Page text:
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Kidney Cancer Staging and Grading

The "staging" process for any type of cancer is designed to determine how far the cancer has spread (metastasized), because this information helps determine the best treatment options as well as overall prognosis.

Stage I:

The tumor is 7 cm across or smaller and is only in the kidney (T1). There is no spread to lymph nodes (N0) or distant organs (M0).

Stage II:

The tumor is larger than 7 cm across but is still only in the kidney (T2). There is no spread to lymph nodes (N0) or distant organs (M0).

Stage III: Either of the following:

The tumor is growing into a major vein (like the renal vein or the vena cava) or into tissue around the kidney, but it is not growing into the adrenal gland or beyond Gerota's fascia (T3). There is no spread to lymph nodes (N0) or distant organs (M0).

The main tumor can be any size and may be outside the kidney, but it has not spread beyond Gerota's fascia.  The cancer has spread to nearby lymph nodes (N1) but has not spread to distant lymph nodes or other organs (M0).

Stage IV: Either of the following:

The main tumor is growing beyond Gerota's fascia and may be growing into the adrenal gland on top of the kidney (T4). It may or may not have spread to nearby lymph nodes (any N). It has not spread to distant lymph nodes or other organs (M0).

The main tumor can be any size and may have grown outside the kidney (any T). It may or may not have spread to nearby lymph nodes (any N). It has spread to distant lymph nodes and/or other organs (M1).

TNM Staging
A more detailed form of staging is TNM kidney cancer staging.  The TNM staging system describes the extent of the primary tumor (T), the absence or presence of metastasis to nearby lymph nodes (N) and the absence or presence of distant metastasis (M).

Stage

Description

T1

Tumor is only in the kidney and is 7cm or less across

T1a

Tumor is 4cm across or smaller and is only in the kidney

T1b

Tumor is larger than 4 cm across but not larger than 7 cm across and is only in the kidney

T2

Tumor is larger than 7 cm across and only in the kidney

T2a

Tumor is more than 7 cm but not more than 10 cm across and is only in the kidney

T2b

Tumor is more than 10 cm across and is only in the kidney

T3

Tumor is growing into a major vein or into tissue around the kidney, but is not growing into the adrenal gland (on top of the kidney) or beyond Gerota's fascia (the fibrous layer that surrounds the kidney and nearby fatty tissue)

T3a

Tumor is growing into main vein leading out of the kidney (renal vein) or into fatty tissue around the kidney

T3b

Tumor is growing into the part of the large vein leading into the heart (vena cava) that is within the abdomen

T3c

Tumor has grown into the part of the vena cava that is within the chest wall or is growing into the wall of that blood vessel (the vena cava itself)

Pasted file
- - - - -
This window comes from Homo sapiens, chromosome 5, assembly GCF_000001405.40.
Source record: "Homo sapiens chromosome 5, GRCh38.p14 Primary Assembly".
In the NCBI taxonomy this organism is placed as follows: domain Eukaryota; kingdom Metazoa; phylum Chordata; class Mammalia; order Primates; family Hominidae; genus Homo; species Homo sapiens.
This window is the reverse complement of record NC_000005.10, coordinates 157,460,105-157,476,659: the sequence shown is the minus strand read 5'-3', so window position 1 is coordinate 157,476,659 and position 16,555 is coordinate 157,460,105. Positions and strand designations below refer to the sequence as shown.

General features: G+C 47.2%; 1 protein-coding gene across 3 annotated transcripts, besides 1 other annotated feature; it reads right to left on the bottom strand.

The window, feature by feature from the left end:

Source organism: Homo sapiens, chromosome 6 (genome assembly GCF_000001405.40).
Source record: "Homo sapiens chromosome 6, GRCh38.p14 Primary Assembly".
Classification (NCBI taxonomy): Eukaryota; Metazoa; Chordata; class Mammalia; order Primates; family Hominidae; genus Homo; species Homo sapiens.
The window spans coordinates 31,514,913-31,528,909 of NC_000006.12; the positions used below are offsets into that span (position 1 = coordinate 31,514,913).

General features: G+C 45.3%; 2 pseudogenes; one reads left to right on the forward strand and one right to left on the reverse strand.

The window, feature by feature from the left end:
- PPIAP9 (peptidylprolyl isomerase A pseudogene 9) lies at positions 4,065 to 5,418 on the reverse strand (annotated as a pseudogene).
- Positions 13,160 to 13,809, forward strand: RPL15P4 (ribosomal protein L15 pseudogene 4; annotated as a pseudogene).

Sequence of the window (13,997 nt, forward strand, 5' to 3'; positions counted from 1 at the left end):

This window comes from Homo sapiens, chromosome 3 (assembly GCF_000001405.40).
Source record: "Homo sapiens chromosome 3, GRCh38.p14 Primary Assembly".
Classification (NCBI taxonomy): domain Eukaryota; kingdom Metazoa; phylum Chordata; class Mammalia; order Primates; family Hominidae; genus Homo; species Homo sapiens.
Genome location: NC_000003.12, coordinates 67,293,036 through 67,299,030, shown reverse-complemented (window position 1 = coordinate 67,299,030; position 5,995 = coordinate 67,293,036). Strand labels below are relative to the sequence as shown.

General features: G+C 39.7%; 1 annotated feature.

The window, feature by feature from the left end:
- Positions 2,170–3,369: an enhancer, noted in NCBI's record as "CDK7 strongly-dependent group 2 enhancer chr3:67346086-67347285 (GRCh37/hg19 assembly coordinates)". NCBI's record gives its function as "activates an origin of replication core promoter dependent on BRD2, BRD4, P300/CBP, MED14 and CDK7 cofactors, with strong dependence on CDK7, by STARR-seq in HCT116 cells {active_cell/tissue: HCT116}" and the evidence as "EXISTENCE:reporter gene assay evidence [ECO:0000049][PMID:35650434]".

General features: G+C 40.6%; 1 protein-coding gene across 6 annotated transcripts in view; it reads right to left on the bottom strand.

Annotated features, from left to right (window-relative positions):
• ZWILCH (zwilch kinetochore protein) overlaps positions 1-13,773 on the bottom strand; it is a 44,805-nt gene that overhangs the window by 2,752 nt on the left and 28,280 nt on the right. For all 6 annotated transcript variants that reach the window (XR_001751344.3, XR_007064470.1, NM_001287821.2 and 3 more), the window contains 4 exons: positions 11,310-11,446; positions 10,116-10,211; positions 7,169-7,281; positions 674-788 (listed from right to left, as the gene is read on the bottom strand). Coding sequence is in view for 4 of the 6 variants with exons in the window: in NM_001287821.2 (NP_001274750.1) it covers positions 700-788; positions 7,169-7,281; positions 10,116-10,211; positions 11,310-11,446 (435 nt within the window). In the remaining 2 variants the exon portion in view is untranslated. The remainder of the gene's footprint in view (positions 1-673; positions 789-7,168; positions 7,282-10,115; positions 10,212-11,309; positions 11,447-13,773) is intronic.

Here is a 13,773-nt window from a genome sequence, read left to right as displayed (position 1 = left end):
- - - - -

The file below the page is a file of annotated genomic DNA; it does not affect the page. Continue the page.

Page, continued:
T4

Tumor has spread beyond Gerota's fascia, may have grown into adrenal gland or extends to adjacent organs

Node (N)

Regional (pelvic) lymph nodes

N0

No lymph node (LN) metastasis

N1

Tumor has spread to nearby lymph nodes

Metastasis (M)

Tumor spread to distant sites

M0

No distant metastasis to lymph nodes or other organs

M1

Distant metastasis present; includes spread to distant lymph nodes and/or other organs

M1a

Distant (non-regional) LN involvement

M1b

Metastasis to the bones

M1c

Metastasis to other distant organs (lung, brain)

Relationship between TNM Prostate Cancer Staging and Stage
Categories I to IV:

Stage

T

N

M

I T1 N0 M0
II T2 N0 M0
III T3 N0 M0
IV T4

N0 — N3

M0 — M1

Any T

N0 — N3

M1

Survival & Stage

For comparison purposes, the below statistics from the National Cancer Institute are based on "relative survival." This means they are a comparison of the general population to kidney cancer patients at various stages of disease.  The overall 5-year relative survival for 2002-2008 from 18 SEER geographic areas was 70.6%. Five-year relative survival by race and sex was: 70.8% for white men; 71.0% for white women; 68.1% for black men; 68.1% for black women.

Stage Distribution and 5-year Relative Survival by Stage at Diagnosis for
2002-2008, All Races, Both Sexes

Stage at Diagnosis

Stage
Distribution (%)

5-year
Relative Survival (%)

Localized (confined to primary site)

62 91.1

Regional (spread to regional lymph nodes)

17 63.7

Distant (cancer has metastasized)

17 11.6

Unknown (unstaged)

4 34.3

Kidney Cancer Grading

The process for determining the characteristics of a cancer's cells is called Fuhrman grading.  The Fuhrman grade given to an individual's kidney cancer diagnosis is based on an examination and comparison of how closely the cancer cell's nucleus (part of a cell in which DNA is stored) looks like a normal kidney cell's nucleus.

Kidney cancers are usually given a Fuhrman grade on a scale of 1- 4.  Grade 1 kidney cancers look very much like normal kidney cells.  These cancers are usually slow growing and are slow to spread to other parts of the body (metastasize). They tend to have a good outlook (prognosis). Grade 4 kidney cancer, on the upper end of the Fuhrman scale, looks quite different from normal kidney cells and has a worse prognosis.  Generally, the higher the Fuhrman grade the worse the prognosis.

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